The stakes are high. Nonfatal shootings can leave victims with lasting trauma and life-changing injuries. And some law enforcement experts and community advocates say improving the clearance rate in such cases is a critical step to stem the surge of gun violence, which ticked up for several years and exploded in spring 2020, leading to record-breaking numbers of shootings and homicides.

Capt. John Walker, commanding officer of the new unit, said detectives working shootings citywide and coordinating more closely with homicide investigators will improve case outcomes over time.

He pointed to the shooting last week of a 12-year-old girl in Feltonville, who was standing among a crowd of people in the middle of the afternoon when a gunman drove by and sprayed at least seven bullets. The girl was hit in the stomach and hospitalized.

Walker said a man went to the hospital later in the day with a gunshot wound and said he’d been shot in a different part of the city. But detectives in Feltonville had just obtained surveillance footage showing the man among the crowd. Had those detectives been working in their old geographic divisions, he said, they might not have made the connection.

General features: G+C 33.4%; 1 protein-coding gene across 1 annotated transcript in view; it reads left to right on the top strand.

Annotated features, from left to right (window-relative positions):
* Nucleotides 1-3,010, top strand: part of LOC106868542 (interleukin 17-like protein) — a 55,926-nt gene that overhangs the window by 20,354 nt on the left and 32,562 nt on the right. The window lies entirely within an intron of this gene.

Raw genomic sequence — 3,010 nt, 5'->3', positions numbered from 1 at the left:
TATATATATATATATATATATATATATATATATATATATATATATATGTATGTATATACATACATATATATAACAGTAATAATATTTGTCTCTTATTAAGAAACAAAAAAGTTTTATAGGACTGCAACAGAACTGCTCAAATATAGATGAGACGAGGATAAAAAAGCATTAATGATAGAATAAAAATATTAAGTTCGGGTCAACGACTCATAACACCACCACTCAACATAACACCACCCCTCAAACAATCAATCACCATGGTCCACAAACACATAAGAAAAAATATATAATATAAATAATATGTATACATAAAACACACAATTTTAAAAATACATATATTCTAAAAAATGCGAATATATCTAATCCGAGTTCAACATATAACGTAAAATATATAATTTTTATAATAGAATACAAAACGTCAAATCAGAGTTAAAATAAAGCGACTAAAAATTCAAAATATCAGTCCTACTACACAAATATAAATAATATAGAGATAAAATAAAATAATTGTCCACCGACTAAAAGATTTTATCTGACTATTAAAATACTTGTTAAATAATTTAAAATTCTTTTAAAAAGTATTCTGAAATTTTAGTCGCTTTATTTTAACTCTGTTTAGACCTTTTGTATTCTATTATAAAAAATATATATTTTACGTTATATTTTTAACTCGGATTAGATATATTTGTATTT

The gunman remains at large. But Walker said every piece of evidence improves their understanding of the dynamics of a shooting and can help build cases more likely to succeed in court.

“The ultimate thing is prosecution,” he said. “We always got to build the best evidence case.”

District Attorney Larry Krasner said he and Walker have discussed the new unit and talked about finding ways to ensure that detectives are afforded enough time to strengthen cases.

Krasner called the unit a “positive step in the right direction.” He said the reorganization will bring the department into better alignment with his office, which expanded its homicide unit to include nonfatal shootings in 2018.

“People want resources dedicated to the most terrible, vicious crimes,” he said.